News and Announcements
- Descriptions of the Department's Fall 2017 courses are now available here.
- Richard Velkley was elected as Vice President/President-Elect of the Metaphysical Society of America for 2016-17.
- David Shoemaker was awarded a grant for Summer and Fall 2016 in the Philosophy and Science of Self-Control Project at Florida State University, funded by the John Templeton Foundation. The title of his project is "Empathetic Self-Control". He was also recently appointed as an Associate Editor at Ethics.
- Dan Burnston (Philosophy of Cognitive Science, Philosophy of Mind) and Chad Van Schoelandt (Social and Political Philosophy, Ethics) joined the Department in Fall 2015. Dan Burston was also recently elected to the Brain Institute at Tulane.
- Mircea Dumitru (Ph.D. 1998) was recently reelected Rector (President) of the University of Bucharest, Romania, and currently also serves as Minister of Education and Scientific Research in the Romanian government.
- Mary Townsend (PhD, 2015) was appointed as Visiting Assistant Professor at Loyola University, New Orleans.
- Sam Stoner (PhD, 2014) was appointed as Assistant Professor at Assumption College.
- Alexandre Priou (PhD, 2014) was appointed as Visiting Assistant Professor at Kutztown University.
- Shane Courtland (PhD, 2008) was appointed as Director of the Center for Free Enterprise at West Virginia University.
- Tom Mulligan (PhD, 2015) was appointed as Postdoctoral Research Associate in Economics and Ethics at the Georgetown University School of Business.
- Paul Wilford (PhD, 2016) was appointed Assistant Professor at Boston College in the Department of Political Science.
- Lamont Rodgers (PhD, 2013) was appointed as Full-time Instructor of Philosophy at Houston Community College.
- Seth Appelbaum (PhD, 2015) was appointed as Visiting Assistant Professor at Bellarmine College.
- Andrea Houchard (PhD, 2014) was appointed as Assistant Professor of Practice at Northern Arizona University.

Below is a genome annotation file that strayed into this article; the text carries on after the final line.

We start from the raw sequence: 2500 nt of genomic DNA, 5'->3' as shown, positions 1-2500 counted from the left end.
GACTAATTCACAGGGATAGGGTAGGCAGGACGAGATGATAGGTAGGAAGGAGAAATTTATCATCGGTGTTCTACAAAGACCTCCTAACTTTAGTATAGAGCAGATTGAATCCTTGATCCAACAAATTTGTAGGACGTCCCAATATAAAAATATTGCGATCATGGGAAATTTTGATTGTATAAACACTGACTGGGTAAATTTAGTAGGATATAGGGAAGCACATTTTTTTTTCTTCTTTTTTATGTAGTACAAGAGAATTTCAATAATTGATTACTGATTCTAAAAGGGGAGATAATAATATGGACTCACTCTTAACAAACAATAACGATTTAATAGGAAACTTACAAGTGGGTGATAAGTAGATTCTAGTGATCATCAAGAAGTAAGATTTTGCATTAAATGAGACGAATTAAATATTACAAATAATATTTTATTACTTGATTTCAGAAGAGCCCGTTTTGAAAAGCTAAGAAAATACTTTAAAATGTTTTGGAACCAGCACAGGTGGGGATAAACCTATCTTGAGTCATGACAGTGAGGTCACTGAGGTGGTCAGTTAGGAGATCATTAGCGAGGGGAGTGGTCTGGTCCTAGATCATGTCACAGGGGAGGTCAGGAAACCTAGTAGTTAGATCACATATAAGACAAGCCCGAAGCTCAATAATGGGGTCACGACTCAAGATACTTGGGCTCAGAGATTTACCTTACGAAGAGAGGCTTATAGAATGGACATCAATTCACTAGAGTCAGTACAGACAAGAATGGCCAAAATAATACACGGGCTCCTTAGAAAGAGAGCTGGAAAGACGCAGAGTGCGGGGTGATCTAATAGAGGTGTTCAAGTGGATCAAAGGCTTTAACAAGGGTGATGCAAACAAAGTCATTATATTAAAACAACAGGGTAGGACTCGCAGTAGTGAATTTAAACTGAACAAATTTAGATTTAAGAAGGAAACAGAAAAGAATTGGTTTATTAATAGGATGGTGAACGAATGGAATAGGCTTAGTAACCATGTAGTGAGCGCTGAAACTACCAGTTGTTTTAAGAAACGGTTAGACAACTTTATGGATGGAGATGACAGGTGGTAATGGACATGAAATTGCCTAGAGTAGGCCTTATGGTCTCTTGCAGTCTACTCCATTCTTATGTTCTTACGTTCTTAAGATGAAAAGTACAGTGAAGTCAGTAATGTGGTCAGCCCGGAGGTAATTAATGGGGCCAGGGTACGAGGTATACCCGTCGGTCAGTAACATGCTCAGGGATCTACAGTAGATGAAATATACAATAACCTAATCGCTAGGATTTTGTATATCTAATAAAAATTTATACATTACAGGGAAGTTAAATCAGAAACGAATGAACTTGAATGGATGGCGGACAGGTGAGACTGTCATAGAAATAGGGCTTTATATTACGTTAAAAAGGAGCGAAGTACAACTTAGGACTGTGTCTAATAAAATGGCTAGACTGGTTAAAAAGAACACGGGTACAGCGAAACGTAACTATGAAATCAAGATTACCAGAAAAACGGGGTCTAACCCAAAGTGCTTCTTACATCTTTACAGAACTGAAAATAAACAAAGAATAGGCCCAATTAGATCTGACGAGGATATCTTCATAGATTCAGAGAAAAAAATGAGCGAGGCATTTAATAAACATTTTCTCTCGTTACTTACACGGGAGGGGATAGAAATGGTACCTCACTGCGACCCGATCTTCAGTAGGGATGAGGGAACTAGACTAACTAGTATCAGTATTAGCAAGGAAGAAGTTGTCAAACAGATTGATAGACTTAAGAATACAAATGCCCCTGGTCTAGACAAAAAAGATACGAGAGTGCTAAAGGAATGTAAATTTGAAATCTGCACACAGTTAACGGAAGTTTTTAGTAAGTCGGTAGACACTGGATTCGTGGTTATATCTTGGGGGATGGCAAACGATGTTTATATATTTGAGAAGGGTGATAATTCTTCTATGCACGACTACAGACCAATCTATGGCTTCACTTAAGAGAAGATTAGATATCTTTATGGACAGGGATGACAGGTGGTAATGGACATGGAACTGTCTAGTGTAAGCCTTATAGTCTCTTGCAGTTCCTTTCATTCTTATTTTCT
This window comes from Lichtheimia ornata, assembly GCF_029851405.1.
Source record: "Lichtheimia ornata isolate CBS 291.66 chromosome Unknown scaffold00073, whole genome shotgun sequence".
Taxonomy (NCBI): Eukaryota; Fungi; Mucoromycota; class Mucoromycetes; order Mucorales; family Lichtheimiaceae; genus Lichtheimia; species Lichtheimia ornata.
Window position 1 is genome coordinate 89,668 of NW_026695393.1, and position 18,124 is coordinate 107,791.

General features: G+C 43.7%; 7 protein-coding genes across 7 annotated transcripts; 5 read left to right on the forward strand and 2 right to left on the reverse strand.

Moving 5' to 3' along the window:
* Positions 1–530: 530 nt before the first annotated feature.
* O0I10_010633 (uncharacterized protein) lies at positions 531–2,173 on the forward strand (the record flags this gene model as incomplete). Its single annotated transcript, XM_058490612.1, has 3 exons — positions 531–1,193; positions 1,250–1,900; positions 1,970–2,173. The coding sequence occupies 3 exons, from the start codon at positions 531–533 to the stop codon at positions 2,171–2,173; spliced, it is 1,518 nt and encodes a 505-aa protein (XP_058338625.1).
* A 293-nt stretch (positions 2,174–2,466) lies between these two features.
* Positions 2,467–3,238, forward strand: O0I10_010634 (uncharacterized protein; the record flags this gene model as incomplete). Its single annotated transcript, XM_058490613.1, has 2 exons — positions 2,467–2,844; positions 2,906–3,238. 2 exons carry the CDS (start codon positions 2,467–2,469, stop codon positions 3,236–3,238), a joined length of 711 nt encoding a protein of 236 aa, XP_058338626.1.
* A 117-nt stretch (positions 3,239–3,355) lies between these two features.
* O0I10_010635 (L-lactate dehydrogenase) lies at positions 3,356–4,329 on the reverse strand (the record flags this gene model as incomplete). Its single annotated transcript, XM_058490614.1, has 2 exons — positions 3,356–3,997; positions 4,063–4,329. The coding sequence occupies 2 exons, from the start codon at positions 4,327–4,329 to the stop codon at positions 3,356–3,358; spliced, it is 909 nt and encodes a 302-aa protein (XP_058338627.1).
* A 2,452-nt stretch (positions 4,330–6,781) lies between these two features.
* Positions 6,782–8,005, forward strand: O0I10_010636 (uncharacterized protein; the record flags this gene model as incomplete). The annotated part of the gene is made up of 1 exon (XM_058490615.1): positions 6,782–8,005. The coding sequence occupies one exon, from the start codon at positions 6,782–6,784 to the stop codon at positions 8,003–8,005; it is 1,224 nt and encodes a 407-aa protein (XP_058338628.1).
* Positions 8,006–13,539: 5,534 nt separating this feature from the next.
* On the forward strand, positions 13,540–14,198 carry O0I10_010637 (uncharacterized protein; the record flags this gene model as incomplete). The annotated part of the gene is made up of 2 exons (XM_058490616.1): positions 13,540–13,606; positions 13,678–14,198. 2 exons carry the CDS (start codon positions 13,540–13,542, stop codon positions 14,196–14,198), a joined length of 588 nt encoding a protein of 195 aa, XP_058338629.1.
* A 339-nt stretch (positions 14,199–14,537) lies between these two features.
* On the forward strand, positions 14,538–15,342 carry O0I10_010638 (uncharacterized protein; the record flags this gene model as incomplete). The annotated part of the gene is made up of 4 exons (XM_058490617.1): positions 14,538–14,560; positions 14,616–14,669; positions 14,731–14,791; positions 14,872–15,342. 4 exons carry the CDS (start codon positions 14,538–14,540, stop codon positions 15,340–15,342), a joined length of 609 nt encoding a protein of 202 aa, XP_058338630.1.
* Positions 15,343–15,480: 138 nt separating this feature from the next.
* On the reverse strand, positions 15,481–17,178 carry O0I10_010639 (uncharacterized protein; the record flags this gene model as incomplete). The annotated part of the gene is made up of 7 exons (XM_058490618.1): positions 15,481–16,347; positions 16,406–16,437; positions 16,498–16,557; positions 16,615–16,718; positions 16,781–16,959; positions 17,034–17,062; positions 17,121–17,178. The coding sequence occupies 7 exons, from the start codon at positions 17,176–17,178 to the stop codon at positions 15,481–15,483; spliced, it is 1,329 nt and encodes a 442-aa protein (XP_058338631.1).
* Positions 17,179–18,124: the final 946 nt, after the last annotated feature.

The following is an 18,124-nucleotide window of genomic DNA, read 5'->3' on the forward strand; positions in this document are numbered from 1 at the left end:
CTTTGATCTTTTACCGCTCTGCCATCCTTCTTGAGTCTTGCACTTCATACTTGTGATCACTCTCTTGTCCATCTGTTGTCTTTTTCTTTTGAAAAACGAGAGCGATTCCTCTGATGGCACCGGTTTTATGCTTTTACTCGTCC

- The Philosophy Department is now on Facebook.
- For information about Faculty Seminars at the Murphy Institute, click here.
- For information about the Judeo-Christian Lecture Series, click here.
What is Philosophy and Why Study It?
The word "philosophy" is derived from the Greek meaning "love of wisdom."
Along with mathematics, philosophy is one of the oldest intellectual disciplines and it has always been a central component in the university curriculum.
There are many areas of philosophical inquiry. Three of the most important kinds of questions that philosophers ask are as follows:
- Questions about life and how we should treat each other (Ethics, Social and Political Philosophy): What is the good life? How should we treat each other? Is ethical truth relative to a culture? What political system should we have? Why are liberty and democracy important? .
- Questions about the ultimate nature of the world (Metaphysics): Is there a God? Is everything made of matter? Are minds separate from bodies? Do people have free will? What is it for one event to cause another?
- Questions about what we know and how we know it (Epistemology): What is knowledge? Could the things we believe about the world be radically wrong. Might you really be "brain in a vat" , being stimulated by a mad neuroscientist to have the sensory experiences you in fact have? Is religious belief rational?
In philosophy courses, questions like these are approached directly and through critical reflection on the writings of influential thinkers.
For details about our courses, take a look at our courses page.
For information about the major and minor at Tulane, check out our major and minor page.
Why study philosophy? Some answers.
The Department has an active undergraduate philosophy club, which meets regularly during the semester to discuss a wide range of topics in philosophy.